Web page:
TESTED: Bike Lightsets (£40-£180)
- By kitch on at 11:41am 21 December 2016
- Posted in: News and blogs
- Tagged with: bikes, lights, london cyclist, reviews, bike lights, test, lightsets
You've hopefully seen our test of individual front lights (see here), so now you can check out our first batch of 2016/17 lightsets.
Our testing method is simple. Firstly we discharge every light fully. Then we charge and run down each light three times, noting the times and variance to makers’ claims. Our run times are based on full/main modes, though we check less bright/flash/pulse modes later. The ‘actual’ times we quote are the averages of our results. With the spreadsheets filled, it’s time for field testing and every light gets ridden several times over the course of our schedule; this helps us determine brightness, beam patterns, ease of use, function in differing conditions and suchlike.
We'll be looking at several more lights/lightsets this winter, so keep an eye on the website for additional/follow-up reviews.
FWE USB 150/15 LIGHTSET £39.99
Charge time (Front, claimed/actual): 2hr/1hr50
Charge time (Rear, claimed/actual): 2hr/1hr45
Run time (Front, claimed/actual): 2hr/1hr40
Run time (Rear, claimed/actual): 2hr30/2hr10
This is the second most expensive of Evans Cycles’ own brand lightsets and it’s possibly the least, ahem, flashy of all those we’ve tested this year. But behind the simple aesthetic is a consistently reliable pairing. The tubular aluminium-cased front light has four modes, pumping out 150 lumens on max, and we found the average run times about 15-20 minutes down on the maker’s claims; the flip being that charging took less time than claimed too. The compact 15-lumen rear — similar in design to Lezyne’s Femto — has three modes and works by depressing the red lens. Cycling through the modes is simple, likewise the bar attachment using rubberised straps; even the basic front bracket grips more tightly than you’d imagine. The front’s beam is fairly concentrated but more than sufficient to illuminate dark paths 20 metres ahead and the cut-outs give welcome side visibility. In fact our only issue was the fiddly USB port cover on the front which totally detached every time we used it. Overall, impressive for the price.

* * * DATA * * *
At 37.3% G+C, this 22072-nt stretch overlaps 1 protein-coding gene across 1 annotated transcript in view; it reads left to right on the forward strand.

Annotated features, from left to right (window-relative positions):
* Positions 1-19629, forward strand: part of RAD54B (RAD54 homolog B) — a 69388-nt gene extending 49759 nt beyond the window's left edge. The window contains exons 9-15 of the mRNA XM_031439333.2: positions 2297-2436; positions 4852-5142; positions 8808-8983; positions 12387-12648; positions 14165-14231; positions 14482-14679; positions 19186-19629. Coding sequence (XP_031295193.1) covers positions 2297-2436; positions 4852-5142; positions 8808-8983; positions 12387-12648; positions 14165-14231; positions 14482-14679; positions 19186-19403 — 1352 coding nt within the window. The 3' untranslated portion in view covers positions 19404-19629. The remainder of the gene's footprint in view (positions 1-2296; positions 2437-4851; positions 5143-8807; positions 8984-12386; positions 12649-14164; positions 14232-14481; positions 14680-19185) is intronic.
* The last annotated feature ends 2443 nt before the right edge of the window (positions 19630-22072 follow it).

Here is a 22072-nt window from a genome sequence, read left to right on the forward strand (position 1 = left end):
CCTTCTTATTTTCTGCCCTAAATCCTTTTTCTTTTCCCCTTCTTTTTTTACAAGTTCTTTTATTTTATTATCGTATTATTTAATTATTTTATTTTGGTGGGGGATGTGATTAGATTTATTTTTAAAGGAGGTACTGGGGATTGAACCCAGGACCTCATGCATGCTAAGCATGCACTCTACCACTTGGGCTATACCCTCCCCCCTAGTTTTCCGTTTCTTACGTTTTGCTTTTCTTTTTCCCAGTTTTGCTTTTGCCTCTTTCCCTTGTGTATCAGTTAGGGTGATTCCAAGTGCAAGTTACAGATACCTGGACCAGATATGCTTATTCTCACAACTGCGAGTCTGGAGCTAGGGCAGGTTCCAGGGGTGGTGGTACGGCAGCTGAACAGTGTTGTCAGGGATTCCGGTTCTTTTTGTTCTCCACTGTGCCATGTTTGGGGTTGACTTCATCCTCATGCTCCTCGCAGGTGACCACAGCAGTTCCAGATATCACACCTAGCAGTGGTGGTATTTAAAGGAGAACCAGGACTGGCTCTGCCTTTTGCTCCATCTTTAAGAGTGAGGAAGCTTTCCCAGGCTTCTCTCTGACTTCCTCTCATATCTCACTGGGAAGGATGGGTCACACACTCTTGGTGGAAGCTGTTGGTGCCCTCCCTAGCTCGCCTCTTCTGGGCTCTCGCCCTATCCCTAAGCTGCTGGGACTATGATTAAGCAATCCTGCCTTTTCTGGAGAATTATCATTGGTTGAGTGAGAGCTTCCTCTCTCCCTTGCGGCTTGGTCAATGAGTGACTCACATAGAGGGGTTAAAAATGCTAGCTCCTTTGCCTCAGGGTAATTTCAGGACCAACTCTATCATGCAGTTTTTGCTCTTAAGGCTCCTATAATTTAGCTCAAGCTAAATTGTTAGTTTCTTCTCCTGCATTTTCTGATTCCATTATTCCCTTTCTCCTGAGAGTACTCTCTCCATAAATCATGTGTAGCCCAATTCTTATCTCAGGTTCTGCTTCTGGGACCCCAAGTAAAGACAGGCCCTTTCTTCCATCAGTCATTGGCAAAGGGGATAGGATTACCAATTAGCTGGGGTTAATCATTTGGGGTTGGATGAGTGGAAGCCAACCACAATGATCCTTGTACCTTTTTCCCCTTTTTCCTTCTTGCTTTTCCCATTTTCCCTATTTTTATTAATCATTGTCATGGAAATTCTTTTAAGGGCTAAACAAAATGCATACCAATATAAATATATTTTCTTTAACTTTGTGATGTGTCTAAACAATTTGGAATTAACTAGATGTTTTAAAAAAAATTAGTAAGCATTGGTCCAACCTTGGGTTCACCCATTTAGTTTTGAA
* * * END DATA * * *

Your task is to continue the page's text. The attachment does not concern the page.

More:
LEZYNE MICRO DRIVE/STRIP DRIVE PAIR £69.99
Charge time (Front, claimed/actual): 2hr/2hr25
Charge time (Rear, claimed/actual): 2hr30/2hr45
Run time (Front, claimed/actual): 1hr30 (300)/1hr40
Run time (Rear, claimed/actual): 1hr40/3hr10
Housed in a sleek aluminium unit, with a water-tight rubber bung covering the integrated USB stick, the Micro Drive is fast becoming something of a design classic. It’s not style over substance either as the run times in all modes always surpassed the claimed times; on ‘Blast’ (300 lumen) mode it was 10-15 minutes longer. There’s three flash/pulse modes, the least bright of which lasted all through the night. Main beam width and side illumination is excellent. A separate helmet-mount is available but we managed to (just) secure it onto a handful of lids with the integrated strap. In fact we’ve not found a bar/seatpost that they don’t fit either. We’ve always been worried about damaging the USB stick, particularly when it’s hanging off a laptop, but have never actually had any issues. The Strip Drive stacks five LEDs, delivering up to 25 lumens — on this main mode it regularly doubled its claimed output, while the five flash modes lasted 5-15 hours. Light, durable, versatile, it’s a hard package to beat.